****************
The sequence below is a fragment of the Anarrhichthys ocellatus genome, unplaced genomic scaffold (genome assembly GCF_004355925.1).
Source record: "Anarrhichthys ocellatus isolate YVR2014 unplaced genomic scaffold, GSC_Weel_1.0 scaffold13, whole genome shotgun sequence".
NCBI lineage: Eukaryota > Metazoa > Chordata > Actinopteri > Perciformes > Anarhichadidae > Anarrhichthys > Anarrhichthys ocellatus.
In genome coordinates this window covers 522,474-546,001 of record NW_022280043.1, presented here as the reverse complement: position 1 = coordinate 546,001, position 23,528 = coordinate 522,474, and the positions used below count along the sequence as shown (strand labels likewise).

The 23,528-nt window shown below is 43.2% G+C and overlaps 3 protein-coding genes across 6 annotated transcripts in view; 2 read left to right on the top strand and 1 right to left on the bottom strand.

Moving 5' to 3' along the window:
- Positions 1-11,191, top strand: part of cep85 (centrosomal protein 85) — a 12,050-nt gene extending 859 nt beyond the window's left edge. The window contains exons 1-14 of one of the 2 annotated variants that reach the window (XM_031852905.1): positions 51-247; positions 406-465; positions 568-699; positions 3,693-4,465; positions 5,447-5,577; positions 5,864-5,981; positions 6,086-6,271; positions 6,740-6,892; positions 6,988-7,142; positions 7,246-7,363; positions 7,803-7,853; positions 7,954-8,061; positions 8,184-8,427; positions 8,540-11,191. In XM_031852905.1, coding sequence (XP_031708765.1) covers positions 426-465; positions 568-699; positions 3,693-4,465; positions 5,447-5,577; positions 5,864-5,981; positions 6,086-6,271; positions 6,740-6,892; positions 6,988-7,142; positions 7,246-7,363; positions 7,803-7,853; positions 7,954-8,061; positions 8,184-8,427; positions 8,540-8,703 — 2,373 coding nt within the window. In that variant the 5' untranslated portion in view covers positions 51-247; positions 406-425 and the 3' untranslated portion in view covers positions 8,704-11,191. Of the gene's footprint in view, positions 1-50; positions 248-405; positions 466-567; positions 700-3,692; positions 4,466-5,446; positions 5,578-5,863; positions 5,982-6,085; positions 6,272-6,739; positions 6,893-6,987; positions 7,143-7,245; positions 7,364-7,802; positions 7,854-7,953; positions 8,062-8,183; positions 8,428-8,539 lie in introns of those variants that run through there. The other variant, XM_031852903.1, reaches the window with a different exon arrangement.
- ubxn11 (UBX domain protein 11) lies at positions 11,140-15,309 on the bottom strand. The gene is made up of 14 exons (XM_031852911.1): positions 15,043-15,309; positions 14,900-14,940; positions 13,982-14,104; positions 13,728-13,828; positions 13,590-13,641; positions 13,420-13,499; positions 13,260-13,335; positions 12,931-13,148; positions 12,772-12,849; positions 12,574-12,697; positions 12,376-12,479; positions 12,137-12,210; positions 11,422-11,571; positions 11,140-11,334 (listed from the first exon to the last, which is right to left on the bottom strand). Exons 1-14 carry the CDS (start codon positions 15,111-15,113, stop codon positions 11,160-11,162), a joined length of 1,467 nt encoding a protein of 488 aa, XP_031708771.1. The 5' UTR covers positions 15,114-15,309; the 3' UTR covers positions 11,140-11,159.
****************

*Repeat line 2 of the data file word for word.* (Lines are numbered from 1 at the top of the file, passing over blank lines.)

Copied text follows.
Source record: "Anarrhichthys ocellatus isolate YVR2014 unplaced genomic scaffold, GSC_Weel_1.0 scaffold13, whole genome shotgun sequence".